Justice Dept. Reviewing Movie Licensing Restrictions on the Books for Decades

The Paramount Decrees have regulated how certain movie studios distribute films to movie theaters since the Supreme Court’s famous 1948 decision, but not much longer?
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The Trump Administration's deregulatory push has now hit Hollywood as the U.S. Department of Justice on Thursday announced it would be opening up a review of the famous "Paramount Consent Decrees," otherwise known as various restrictions on the way that major film studios distribute films to movie theaters.

The Paramount Consent Decrees were born nearly three-quarters of a century ago when the Justice Department pursued a huge antitrust case against Paramount Pictures, MGM, Warner Bros., 20th Century Fox, RKO Pictures and a few smaller studios. At the time, the studios controlled almost everything about filmmaking — locking up talent to long-range contracts and owning theater chains that made it very tough for independents to compete. The antitrust lawsuit went up to the U.S. Supreme Court, which in 1948 issued a landmark decision forcing studios to divest themselves of ownership of movie theaters. 

Although the ramifications of that decision were significant — eroding the grip that studios held over talent, contributing to new distribution practices and eventually driving studios to focus on big-budget blockbusters — the Paramount Consent Decrees have been very misunderstood. While the Supreme Court felt divestment was a proper remedy, it also ruled "we see no reason to place a ban on this type of ownership, at least so long as theater ownership by the five majors is not prohibited."

The case was remanded to a district court for further inquiry, and after a few years of more fighting, each of the studios settled, which resulted in the Paramount Consent Decrees that exist today. Contrary to popular misconception, there's no rule barring big movie studios from owning movie exhibition houses.

The Justice Dept.'s announcement, though, spells out some of the restrictions in place:

"For example, the decrees ban various motion picture distribution practices, including block booking (bundling multiple films into one theater license), circuit dealing (entering into one license that covered all theaters in a theater circuit), resale price maintenance (setting minimum prices on movie tickets), and granting overbroad clearances (exclusive film licenses for specific geographic areas)."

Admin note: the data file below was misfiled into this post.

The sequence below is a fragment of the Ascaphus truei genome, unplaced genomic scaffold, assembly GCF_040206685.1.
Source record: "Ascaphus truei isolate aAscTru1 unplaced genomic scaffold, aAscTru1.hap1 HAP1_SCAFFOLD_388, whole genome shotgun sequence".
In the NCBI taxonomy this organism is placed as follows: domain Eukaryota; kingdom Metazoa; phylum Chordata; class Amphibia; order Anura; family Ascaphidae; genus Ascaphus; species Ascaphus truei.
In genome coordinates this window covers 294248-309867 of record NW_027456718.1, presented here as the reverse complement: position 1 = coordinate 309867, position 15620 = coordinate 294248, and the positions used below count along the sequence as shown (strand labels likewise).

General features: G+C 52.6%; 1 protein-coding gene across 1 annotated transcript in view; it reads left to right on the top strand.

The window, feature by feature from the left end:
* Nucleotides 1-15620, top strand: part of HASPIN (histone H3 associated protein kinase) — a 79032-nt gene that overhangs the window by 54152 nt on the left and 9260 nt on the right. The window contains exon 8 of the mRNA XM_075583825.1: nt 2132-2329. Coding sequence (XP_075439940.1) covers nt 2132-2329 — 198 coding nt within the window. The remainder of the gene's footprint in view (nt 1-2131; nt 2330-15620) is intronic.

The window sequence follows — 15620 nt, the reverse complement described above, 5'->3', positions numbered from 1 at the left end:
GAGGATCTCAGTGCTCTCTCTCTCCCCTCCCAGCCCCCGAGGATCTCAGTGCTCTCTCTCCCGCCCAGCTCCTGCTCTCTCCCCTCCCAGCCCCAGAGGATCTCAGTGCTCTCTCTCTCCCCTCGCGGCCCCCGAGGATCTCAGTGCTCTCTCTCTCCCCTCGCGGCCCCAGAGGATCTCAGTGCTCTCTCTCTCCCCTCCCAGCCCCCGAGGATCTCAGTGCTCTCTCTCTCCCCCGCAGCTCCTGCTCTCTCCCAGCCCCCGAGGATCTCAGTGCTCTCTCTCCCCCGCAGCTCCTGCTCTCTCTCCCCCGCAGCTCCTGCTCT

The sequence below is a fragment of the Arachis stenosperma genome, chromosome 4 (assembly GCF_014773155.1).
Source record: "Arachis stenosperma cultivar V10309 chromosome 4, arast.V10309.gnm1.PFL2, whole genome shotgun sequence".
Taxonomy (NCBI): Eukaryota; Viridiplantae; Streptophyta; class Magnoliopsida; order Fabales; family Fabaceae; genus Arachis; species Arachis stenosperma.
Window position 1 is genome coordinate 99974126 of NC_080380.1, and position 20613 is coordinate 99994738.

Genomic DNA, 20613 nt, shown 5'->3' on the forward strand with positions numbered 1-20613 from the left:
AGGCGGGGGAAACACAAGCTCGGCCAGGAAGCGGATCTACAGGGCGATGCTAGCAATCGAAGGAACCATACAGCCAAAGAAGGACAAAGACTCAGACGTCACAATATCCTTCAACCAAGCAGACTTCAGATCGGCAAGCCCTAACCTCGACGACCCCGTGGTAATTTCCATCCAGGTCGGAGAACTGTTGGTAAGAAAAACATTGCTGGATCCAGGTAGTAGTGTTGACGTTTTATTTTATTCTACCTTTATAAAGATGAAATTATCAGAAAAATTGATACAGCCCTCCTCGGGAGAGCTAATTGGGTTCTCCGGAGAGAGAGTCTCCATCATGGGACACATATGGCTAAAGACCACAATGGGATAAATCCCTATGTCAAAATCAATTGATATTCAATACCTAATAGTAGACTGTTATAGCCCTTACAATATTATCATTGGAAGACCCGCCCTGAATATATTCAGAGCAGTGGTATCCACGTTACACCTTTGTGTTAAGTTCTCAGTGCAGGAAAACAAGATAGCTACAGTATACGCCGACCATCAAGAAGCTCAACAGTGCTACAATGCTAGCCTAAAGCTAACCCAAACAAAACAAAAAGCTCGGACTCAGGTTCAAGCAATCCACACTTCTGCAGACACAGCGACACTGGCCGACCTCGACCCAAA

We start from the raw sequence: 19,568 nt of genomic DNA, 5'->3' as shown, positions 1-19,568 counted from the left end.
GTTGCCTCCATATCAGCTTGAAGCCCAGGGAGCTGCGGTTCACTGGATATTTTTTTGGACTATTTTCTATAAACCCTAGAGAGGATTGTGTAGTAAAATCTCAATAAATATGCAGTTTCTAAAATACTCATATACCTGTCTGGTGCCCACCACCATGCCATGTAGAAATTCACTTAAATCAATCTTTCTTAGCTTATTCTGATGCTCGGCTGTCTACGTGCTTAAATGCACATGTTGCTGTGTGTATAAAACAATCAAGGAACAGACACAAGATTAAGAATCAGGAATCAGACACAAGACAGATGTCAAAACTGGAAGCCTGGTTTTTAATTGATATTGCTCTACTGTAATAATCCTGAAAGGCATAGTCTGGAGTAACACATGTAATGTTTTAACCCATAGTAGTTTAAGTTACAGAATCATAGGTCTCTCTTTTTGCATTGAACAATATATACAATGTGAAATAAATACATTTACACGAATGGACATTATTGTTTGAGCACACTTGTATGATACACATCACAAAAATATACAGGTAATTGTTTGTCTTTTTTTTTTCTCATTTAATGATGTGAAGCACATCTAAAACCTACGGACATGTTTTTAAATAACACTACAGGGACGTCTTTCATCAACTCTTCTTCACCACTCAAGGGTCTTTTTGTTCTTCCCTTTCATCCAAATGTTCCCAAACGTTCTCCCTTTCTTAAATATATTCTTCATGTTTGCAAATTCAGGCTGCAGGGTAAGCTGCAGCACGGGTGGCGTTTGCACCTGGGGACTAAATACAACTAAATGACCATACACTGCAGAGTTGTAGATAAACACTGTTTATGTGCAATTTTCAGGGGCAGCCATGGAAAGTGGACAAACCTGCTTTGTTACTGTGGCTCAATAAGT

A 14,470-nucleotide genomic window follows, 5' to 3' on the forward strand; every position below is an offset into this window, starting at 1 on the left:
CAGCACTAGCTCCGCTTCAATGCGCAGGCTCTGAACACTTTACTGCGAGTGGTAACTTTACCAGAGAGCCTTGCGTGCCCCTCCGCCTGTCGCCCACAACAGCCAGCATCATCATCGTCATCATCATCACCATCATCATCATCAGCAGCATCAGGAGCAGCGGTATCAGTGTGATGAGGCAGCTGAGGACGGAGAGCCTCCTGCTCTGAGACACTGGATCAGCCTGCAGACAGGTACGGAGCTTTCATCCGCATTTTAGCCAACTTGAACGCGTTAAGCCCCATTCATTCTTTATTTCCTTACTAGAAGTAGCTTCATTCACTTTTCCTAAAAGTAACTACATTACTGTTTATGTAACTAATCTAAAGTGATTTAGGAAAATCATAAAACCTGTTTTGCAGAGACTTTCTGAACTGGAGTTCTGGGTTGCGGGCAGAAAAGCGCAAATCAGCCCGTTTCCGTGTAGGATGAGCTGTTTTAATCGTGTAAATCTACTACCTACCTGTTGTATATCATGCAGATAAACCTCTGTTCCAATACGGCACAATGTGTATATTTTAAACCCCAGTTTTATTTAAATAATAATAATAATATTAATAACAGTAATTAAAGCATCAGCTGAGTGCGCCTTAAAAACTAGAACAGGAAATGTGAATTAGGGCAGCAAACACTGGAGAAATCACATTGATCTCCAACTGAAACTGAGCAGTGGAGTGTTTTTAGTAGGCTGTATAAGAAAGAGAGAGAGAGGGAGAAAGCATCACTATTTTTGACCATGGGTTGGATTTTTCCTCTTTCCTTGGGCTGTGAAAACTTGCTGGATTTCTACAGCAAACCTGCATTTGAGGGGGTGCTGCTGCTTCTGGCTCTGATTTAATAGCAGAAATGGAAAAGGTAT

Makan Delrahim, the head of the Justice Dept.'s antitrust division, remarks, "The Paramount Decrees have been on the books with no sunset provisions since 1949. Much has changed in the motion picture industry since that time."

What's mentioned is that now cities have more movie theaters and more screens and that consumers no longer are limited to watching movies in theaters. There's also a nod to new technology, and while no specific company is mentioned, obviously upstarts like Netflix are now both producing and distributing content.

The announcement to review the Paramount Consent Decrees is part of a much wider re-examination of stipulated settlements where companies have agreed to modify behavior in order to escape antitrust litigation. Another example of a consent decree on the book for decades that is now being reconsidered is the 1940s deals made by the government with ASCAP and BMI, the organizations that license public performance rights of songwriters and publishers. Under the ASCAP consent decree, blanket licenses must be offered to those performing songs (stadiums, restaurants, etc.) who request it. If licensing rates can't be agreed upon, rates are set by a federal judge. The music industry has been fighting for years to get out from these rules by saying they are outdated in the digital age. 

Delrahim has been extremely skeptical about behavioral remedies to illegal restraints on competition. As the government's lawsuit over the merger between AT&T and Time Warner showed, he prefers structural remedies such as forced divestments or blocked mergers. Otherwise, the government regulates by negotiation.

Should the government decide to rip up the consent decrees, it would likely need a judge's permission. The decision would also have ramifications elsewhere. For example, there's been a series of antitrust lawsuits in the past few years targeting distributor-exhibitor "clearance" pacts.